U.S. Treasury yields rose following the release of U.S. non-farm payrolls employment report.» Read More
Regulatory reform: little consensus on how much -or what kind- is needed. As the President unveils his financial regulatory reform proposal, Standard and Poors chose this morning to bluntly state that this was one of the reasons they lowered their ratings and outlook on 22 banks this morning:
Following are President Barack Obama's prepared remarks on the proposed financial regulatory reform plan.
Stocks turned mixed Wednesday as investors digested a tame inflation reading against a weak outlook from FedEx. Banks dragged after a credit downgrade.
The r-word has become a rejoinder to anyone who says that this country must reduce its runaway health spending, especially anyone who favors cutting back on treatments that don’t have scientific evidence behind them. You can expect to hear a lot more about rationing as health care becomes the dominant issue in Washington this summer.
The regulatory reform package provokes concerns about big government, but others on Wall Street said it could help prevent a repeat of the financial crisis.
Futures pared their losses Wednesday after a tame inflation reading. Futures had started off the day on negative footing after FedEx delivered a lower-than-expected outlook and a report showed mortgage applications plunged last week. FedEx said its earnings outlook was lower than Wall Street anticipated.
President Barack Obama is set to unveil his plans to overhaul financial regulation Wednesday in a bid to address the causes of the current financial crisis and prevent the same from happening in the future.
President Obama told CNBC the US is not in danger of overregulating the economy and that the Iranian election won't make that much difference in his adminstration's policies toward that country.
The financial reform should include some way of separating banks' proprietary trading from commercial banking, although a return to regulation similar to the Glass-Steagall Act would be impractical, legendary investor George Soros wrote in the Financial Times.
The leaders of South Korea and the United States told North Korea to drop its atomic ambitions and stop threatening the region while media reports on Wednesday said Pyongyang was moving ahead with plans to launch a long-range missile.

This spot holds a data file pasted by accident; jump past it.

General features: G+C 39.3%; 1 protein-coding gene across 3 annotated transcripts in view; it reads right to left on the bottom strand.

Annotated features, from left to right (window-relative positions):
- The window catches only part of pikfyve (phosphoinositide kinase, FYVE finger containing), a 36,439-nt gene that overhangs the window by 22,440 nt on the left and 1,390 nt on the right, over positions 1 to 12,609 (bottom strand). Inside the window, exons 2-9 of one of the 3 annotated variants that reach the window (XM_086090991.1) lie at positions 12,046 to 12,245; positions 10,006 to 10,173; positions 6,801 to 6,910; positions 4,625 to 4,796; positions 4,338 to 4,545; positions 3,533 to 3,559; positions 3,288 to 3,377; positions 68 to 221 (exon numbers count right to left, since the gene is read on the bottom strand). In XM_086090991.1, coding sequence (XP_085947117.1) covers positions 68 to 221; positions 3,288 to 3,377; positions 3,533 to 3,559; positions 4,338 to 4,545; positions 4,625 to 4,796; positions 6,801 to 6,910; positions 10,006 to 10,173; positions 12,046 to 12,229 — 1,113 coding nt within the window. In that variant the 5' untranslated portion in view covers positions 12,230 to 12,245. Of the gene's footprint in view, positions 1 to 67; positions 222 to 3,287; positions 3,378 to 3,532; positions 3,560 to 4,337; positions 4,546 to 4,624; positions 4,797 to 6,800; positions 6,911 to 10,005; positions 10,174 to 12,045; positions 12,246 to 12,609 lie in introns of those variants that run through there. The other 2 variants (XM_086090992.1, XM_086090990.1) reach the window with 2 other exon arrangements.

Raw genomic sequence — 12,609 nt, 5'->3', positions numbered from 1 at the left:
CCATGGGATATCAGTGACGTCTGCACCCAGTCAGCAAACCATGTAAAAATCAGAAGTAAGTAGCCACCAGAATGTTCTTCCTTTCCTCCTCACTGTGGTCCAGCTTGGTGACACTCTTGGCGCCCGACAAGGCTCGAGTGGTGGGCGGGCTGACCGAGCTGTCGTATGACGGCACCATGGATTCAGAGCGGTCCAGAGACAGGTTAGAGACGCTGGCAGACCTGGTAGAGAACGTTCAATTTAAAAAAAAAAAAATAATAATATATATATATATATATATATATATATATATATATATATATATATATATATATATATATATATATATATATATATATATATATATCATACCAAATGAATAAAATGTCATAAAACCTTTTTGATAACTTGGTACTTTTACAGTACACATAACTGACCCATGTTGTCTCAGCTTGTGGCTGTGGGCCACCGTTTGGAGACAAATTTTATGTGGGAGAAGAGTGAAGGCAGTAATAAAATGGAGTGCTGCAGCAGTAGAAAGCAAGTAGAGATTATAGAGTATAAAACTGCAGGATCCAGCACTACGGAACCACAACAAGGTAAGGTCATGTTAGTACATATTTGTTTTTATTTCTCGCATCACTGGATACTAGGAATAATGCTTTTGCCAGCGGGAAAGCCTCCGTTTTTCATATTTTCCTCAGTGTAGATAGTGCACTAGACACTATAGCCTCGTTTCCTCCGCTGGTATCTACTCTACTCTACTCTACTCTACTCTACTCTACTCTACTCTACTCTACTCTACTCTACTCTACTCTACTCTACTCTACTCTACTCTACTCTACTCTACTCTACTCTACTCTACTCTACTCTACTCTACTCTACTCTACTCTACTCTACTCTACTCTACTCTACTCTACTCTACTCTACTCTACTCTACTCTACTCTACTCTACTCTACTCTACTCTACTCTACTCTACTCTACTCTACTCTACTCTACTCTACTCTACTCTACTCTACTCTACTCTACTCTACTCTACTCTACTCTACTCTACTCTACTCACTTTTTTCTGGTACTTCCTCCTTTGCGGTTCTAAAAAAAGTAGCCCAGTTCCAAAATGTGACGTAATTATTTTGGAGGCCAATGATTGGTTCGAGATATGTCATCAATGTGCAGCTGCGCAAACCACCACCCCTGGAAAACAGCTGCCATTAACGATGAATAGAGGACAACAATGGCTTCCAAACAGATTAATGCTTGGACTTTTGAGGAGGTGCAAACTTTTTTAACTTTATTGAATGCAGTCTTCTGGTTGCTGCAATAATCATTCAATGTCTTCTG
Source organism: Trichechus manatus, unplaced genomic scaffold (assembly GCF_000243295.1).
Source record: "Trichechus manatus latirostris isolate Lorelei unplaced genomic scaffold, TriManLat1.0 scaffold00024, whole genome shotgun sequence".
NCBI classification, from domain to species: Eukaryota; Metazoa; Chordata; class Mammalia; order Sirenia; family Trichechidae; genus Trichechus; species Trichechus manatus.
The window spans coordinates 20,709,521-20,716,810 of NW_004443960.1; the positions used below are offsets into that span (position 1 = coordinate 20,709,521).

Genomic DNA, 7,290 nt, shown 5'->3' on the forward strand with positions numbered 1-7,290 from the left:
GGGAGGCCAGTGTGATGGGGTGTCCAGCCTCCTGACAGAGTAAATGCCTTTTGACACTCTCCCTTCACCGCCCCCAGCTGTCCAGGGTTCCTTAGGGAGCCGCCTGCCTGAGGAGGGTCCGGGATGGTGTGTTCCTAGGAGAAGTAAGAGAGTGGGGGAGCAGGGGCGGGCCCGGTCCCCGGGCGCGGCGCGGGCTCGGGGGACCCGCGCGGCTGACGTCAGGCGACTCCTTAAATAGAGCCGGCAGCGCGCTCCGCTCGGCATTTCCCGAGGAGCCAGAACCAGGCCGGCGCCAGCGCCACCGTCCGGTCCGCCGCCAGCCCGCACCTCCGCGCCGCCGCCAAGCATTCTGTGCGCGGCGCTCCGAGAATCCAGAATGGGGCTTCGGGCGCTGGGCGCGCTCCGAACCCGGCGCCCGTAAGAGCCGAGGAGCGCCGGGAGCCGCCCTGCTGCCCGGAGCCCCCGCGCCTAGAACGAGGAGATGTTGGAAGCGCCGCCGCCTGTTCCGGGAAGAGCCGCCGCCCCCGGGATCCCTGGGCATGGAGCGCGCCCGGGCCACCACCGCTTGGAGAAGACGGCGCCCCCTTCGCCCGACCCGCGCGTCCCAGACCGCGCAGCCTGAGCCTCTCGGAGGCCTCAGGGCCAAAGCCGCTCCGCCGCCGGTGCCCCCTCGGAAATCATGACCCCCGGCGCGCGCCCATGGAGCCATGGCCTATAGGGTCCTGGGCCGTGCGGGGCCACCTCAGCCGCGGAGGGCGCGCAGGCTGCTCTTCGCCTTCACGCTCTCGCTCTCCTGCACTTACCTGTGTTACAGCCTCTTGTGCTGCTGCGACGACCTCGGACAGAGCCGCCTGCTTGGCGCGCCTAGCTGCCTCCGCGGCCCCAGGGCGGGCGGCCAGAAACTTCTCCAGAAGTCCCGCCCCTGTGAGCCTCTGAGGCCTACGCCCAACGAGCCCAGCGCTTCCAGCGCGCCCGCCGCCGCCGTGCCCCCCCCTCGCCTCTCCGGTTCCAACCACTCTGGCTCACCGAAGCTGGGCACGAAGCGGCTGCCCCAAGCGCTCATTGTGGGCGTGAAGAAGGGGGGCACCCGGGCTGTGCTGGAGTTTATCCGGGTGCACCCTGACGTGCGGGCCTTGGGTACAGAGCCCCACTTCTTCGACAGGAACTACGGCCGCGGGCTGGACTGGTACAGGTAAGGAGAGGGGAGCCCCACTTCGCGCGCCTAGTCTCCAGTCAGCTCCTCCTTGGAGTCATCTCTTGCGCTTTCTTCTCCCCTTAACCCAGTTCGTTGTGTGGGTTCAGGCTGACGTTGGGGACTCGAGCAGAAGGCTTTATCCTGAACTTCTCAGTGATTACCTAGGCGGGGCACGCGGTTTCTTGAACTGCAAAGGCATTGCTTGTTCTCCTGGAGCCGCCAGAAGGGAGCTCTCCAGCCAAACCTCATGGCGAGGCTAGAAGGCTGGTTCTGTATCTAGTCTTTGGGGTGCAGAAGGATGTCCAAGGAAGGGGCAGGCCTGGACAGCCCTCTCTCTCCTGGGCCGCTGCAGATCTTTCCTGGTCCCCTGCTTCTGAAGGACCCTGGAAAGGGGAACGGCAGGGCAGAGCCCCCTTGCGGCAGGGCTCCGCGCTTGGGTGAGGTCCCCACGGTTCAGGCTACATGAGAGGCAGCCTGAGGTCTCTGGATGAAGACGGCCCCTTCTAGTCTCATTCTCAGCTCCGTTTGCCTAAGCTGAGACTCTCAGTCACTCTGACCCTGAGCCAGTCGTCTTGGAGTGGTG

President Barack Obama said on Tuesday that auto, beef and other trade issues with South Korea must be resolved before he will ask Congress to vote on a two-year-old free trade agreement with the longtime ally.
The U.S. dollar has no concerns right now, said Ron Shah of Jina Ventures. The main concern for the U.S. needs to be bilateral trade agreements between the BRIC (Brazil, Russia, India, China) countries.
Best Buy: is leading retailers and the stock market lower today: is the Street changing the way it looks at retailers?
Futures moved up modestly as May Producer Price Index was up only 0.2 percent, less than the 0.6 percent increase expected.
I think Ben Bernanke knows the way out of what could be an inflationary mess, with all the stimulus that is being introduced....I think he knows the way out, and we should let him take it. I'm fearful that the Chairmanship of the Federal Reserve is going to be politicized, and, while we are not worried about near-term inflation, we sure better have a guy who knows the way out when the time comes.
Despite what you heard, stocks today suffered a classic technical correction.
Stocks logged their worst day in a month on Monday as a key manufacturing gauge came in weaker than expected and the dollar made a comeback. Treasury Secretary Timothy Geithner said the financial system was beginning to thaw but the recovery would be slower than usual and unemployment would likely keep rising. Read and listen to what the experts had to say…
Big volume coming: it's time for the Russell reconstitution, and this one will be large. Every year at the end of June, the Russell reconstitute their series of indices.
President Obama pushed hard Monday for a health care overhaul, saying the system is "a ticking bomb" for the budget that could propel America down "the route of GM" without a legislative fix.
We're all funding the Great American Bailout. So where's your check? Three guys in Austin who were having a few brews at the local pub were asking just that. Being true Americans, they decided if they couldn't get a bailout, they'd make a bale of money by mocking the bailout.